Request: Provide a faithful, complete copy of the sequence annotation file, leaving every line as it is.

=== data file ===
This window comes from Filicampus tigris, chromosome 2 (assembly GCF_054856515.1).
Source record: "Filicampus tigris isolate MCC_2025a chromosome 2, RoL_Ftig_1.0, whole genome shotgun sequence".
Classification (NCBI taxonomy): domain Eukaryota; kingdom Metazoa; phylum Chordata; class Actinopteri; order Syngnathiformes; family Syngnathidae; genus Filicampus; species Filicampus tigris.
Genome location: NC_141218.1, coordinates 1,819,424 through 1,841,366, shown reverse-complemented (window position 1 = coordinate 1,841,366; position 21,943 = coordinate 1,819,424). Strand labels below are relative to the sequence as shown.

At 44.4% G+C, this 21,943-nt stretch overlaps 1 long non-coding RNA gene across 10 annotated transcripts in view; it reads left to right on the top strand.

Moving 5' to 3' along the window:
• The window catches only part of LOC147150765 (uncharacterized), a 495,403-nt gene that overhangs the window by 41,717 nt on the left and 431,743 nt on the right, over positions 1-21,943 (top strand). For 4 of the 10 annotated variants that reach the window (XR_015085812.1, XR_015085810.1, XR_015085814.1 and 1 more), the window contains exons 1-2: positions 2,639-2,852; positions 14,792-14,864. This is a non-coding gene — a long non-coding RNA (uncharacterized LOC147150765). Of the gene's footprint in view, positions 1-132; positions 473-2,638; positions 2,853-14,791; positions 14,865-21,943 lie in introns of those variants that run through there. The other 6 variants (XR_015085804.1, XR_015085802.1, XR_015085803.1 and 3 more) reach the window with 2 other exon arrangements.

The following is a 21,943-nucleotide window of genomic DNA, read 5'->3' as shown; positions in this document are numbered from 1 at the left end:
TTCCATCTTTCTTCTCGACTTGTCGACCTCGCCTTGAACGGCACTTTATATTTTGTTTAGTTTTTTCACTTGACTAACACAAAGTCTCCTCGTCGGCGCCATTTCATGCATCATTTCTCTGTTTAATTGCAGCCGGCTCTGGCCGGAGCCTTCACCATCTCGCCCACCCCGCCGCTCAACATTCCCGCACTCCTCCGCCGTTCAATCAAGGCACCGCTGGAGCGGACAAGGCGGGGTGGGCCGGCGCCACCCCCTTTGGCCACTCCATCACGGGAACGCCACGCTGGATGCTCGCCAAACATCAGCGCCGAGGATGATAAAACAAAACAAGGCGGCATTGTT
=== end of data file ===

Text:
This window comes from Filicampus tigris, chromosome 2 (assembly GCF_054856515.1).
Source record: "Filicampus tigris isolate MCC_2025a chromosome 2, RoL_Ftig_1.0, whole genome shotgun sequence".
Classification (NCBI taxonomy): domain Eukaryota; kingdom Metazoa; phylum Chordata; class Actinopteri; order Syngnathiformes; family Syngnathidae; genus Filicampus; species Filicampus tigris.
Genome location: NC_141218.1, coordinates 1,819,424 through 1,841,366, shown reverse-complemented (window position 1 = coordinate 1,841,366; position 21,943 = coordinate 1,819,424). Strand labels below are relative to the sequence as shown.

At 44.4% G+C, this 21,943-nt stretch overlaps 1 long non-coding RNA gene across 10 annotated transcripts in view; it reads left to right on the top strand.

Moving 5' to 3' along the window:
• The window catches only part of LOC147150765 (uncharacterized), a 495,403-nt gene that overhangs the window by 41,717 nt on the left and 431,743 nt on the right, over positions 1-21,943 (top strand). For 4 of the 10 annotated variants that reach the window (XR_015085812.1, XR_015085810.1, XR_015085814.1 and 1 more), the window contains exons 1-2: positions 2,639-2,852; positions 14,792-14,864. This is a non-coding gene — a long non-coding RNA (uncharacterized LOC147150765). Of the gene's footprint in view, positions 1-132; positions 473-2,638; positions 2,853-14,791; positions 14,865-21,943 lie in introns of those variants that run through there. The other 6 variants (XR_015085804.1, XR_015085802.1, XR_015085803.1 and 3 more) reach the window with 2 other exon arrangements.

The following is a 21,943-nucleotide window of genomic DNA, read 5'->3' as shown; positions in this document are numbered from 1 at the left end:
TTCCATCTTTCTTCTCGACTTGTCGACCTCGCCTTGAACGGCACTTTATATTTTGTTTAGTTTTTTCACTTGACTAACACAAAGTCTCCTCGTCGGCGCCATTTCATGCATCATTTCTCTGTTTAATTGCAGCCGGCTCTGGCCGGAGCCTTCACCATCTCGCCCACCCCGCCGCTCAACATTCCCGCACTCCTCCGCCGTTCAATCAAGGCACCGCTGGAGCGGACAAGGCGGGGTGGGCCGGCGCCACCCCCTTTGGCCACTCCATCACGGGAACGCCACGCTGGATGCTCGCCAAACATCAGCGCCGAGGATGATAAAACAAAACAAGGCGGCATTGTT